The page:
A few heartfelt tears and concerns were also shared. Primarily, these involved the potential immediate sale or loss of the Rectory (bathroom, coffee hour, meeting/office space), which would impact our ability to conduct Sunday services in our beloved sanctuary this winter/spring. Despite recent service announcements and coffee hour discussions, several people heard these proposals for the first time; unfortunately, they felt disconnected or overlooked. StJB’s ‘grieving process’ was also acknowledged as many are still reeling from the loss of Reverend Sue and rapid changes in the last 6 months. We need to communicate better, not just about our church buildings, but rather building up our church. As cherished parishioners, Donna Marie Currier and Donna Nelson, articulately reminded us, we need to make the time to process, heal, and “care and nurture each other.”
While the sale of the Rectory is intended to provide a good funding start for the new addition, a call for parishioner pledge support will be needed and other funding options will be fully investigated. There is also the challenge of more people power needed to fill several open St John’s vestry positions and form a new building committee, which will be the topic of the next StJB In Focus 1.3.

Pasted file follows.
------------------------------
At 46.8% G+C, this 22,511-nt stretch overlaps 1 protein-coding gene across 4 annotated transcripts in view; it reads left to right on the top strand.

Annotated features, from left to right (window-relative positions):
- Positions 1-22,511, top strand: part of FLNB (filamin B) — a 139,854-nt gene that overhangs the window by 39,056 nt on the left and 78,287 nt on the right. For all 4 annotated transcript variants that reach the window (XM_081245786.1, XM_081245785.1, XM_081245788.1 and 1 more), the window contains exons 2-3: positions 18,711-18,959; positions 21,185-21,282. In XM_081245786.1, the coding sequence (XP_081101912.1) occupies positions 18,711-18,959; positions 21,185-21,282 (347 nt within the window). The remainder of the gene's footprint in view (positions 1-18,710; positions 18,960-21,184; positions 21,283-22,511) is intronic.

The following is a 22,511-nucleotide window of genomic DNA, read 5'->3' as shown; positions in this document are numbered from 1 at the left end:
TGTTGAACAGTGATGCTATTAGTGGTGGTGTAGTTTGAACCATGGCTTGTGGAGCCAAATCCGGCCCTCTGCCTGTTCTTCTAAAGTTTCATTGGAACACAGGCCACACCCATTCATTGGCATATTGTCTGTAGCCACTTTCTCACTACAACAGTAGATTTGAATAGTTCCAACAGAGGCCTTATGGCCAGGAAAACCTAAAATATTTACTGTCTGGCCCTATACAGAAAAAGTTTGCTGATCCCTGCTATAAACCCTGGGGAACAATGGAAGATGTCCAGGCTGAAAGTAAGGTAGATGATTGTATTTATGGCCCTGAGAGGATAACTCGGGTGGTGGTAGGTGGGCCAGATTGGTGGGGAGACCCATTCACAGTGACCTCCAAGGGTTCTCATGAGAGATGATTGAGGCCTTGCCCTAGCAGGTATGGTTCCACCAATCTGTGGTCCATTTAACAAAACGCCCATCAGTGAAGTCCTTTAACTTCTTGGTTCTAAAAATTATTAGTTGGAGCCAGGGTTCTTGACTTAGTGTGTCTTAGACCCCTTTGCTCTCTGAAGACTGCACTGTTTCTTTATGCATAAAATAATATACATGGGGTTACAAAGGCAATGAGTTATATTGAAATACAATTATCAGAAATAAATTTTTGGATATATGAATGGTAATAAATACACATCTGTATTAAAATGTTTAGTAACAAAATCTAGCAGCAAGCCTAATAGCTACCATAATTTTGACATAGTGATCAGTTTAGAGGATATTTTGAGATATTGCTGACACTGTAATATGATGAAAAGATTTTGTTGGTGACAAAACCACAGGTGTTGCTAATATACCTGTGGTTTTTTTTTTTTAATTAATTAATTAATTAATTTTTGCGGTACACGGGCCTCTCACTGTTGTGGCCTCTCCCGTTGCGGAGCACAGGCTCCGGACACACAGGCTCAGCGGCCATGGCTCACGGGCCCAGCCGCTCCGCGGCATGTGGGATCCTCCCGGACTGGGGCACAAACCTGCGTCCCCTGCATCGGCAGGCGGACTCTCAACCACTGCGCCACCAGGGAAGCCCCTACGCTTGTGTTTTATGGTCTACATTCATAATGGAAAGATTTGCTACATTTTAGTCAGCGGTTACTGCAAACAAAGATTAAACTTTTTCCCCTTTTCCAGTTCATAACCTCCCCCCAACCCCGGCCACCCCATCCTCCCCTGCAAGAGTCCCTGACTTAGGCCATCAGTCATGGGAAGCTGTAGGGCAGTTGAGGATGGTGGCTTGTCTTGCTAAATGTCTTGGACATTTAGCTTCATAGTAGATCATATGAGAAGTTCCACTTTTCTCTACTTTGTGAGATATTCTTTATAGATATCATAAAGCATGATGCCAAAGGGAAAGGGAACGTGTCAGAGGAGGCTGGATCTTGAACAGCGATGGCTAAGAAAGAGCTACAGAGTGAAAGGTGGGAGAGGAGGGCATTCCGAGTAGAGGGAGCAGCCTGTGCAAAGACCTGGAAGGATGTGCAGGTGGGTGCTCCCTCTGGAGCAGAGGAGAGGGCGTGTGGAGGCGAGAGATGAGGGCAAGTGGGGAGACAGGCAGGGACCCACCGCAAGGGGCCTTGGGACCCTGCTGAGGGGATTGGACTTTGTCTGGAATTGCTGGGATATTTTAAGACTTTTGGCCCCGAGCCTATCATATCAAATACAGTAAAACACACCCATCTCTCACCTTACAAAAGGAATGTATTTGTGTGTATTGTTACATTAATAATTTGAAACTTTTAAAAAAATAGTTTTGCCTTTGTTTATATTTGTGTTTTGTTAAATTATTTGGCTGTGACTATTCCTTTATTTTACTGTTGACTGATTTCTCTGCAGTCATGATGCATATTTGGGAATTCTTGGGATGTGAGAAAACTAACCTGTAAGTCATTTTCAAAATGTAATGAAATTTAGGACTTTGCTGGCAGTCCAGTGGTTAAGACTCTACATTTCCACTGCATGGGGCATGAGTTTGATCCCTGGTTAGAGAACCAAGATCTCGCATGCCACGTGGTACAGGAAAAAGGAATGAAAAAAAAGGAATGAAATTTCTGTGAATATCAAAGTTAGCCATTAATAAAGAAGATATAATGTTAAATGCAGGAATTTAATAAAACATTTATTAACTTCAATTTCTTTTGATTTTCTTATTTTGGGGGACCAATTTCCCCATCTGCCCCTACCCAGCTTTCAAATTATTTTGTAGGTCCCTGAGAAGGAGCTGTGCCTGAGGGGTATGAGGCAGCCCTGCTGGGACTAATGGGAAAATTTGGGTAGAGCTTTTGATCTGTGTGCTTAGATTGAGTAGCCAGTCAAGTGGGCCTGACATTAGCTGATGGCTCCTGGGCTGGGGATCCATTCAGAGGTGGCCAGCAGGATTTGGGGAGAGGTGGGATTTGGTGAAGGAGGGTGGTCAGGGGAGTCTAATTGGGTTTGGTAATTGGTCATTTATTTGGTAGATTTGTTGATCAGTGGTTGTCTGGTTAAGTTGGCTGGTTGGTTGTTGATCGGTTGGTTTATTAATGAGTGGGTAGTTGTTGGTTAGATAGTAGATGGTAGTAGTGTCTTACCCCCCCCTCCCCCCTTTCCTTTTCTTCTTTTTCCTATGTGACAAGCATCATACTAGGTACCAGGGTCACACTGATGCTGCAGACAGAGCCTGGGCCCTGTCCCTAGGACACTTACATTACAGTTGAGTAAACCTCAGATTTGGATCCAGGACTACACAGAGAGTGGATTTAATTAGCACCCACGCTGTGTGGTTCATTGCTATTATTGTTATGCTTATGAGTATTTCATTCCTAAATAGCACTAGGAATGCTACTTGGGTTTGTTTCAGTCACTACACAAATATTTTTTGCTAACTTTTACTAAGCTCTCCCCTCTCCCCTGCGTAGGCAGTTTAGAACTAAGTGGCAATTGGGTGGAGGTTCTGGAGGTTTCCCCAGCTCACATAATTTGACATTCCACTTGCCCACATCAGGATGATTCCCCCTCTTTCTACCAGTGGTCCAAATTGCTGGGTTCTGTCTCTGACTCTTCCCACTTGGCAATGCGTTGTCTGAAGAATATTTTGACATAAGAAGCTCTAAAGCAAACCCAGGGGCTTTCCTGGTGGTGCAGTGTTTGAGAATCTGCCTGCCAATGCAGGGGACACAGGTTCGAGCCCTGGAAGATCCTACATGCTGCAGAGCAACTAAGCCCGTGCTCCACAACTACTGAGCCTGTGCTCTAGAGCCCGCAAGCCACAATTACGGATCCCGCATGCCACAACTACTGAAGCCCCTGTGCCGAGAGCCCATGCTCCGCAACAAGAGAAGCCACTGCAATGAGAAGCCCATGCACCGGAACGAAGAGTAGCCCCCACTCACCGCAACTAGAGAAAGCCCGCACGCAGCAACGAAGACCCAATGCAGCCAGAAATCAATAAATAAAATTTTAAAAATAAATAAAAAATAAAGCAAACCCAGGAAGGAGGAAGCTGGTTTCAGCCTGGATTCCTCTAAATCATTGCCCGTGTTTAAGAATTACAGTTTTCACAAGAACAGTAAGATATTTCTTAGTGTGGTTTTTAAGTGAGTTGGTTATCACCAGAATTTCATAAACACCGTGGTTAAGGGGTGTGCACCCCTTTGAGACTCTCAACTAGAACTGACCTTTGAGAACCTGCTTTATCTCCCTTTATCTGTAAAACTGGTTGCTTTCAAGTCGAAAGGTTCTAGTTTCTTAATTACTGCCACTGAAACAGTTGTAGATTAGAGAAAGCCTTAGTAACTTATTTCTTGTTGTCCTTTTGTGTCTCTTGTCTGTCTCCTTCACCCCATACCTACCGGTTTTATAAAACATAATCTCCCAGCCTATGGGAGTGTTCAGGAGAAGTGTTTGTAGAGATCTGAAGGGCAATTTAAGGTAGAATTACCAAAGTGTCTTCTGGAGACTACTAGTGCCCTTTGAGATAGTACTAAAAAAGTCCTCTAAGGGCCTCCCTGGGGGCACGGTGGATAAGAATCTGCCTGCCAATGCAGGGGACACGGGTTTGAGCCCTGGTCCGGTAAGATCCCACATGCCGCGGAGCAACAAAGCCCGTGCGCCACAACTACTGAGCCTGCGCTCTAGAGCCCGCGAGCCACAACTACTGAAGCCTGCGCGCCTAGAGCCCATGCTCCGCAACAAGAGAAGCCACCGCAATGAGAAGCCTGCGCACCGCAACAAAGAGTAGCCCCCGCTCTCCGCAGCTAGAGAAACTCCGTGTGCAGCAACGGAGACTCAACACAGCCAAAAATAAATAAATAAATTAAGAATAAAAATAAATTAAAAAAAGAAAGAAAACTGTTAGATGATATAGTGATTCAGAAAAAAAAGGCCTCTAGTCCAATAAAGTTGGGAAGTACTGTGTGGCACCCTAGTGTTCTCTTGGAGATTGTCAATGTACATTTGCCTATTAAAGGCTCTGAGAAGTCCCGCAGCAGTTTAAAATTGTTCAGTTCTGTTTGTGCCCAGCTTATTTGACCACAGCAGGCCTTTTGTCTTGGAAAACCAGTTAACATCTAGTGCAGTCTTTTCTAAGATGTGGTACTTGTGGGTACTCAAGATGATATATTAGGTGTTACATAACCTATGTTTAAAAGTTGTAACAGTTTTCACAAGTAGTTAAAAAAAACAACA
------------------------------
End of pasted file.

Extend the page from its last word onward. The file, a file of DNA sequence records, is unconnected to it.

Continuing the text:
Several affirmations also focused on key StJB transitional concerns. First, Bishop Rob recognized St. John the Baptist as a “full parish” with a “dedicated group of church people;” he said there is “no interest or intent on closing this church.” Canon Gail noted the search for a “half-time priest will likely draw some one from the New England area; thankfully, the NH Diocese has a “deep bench” with several good and local supply priests, which will be explored in the coming months. Unexpectedly, Pastor Janet also offered her strong recommendation to “keep two morning services (8 am Rite I & 10 am Rite II),” which she believes is “very important to this church.”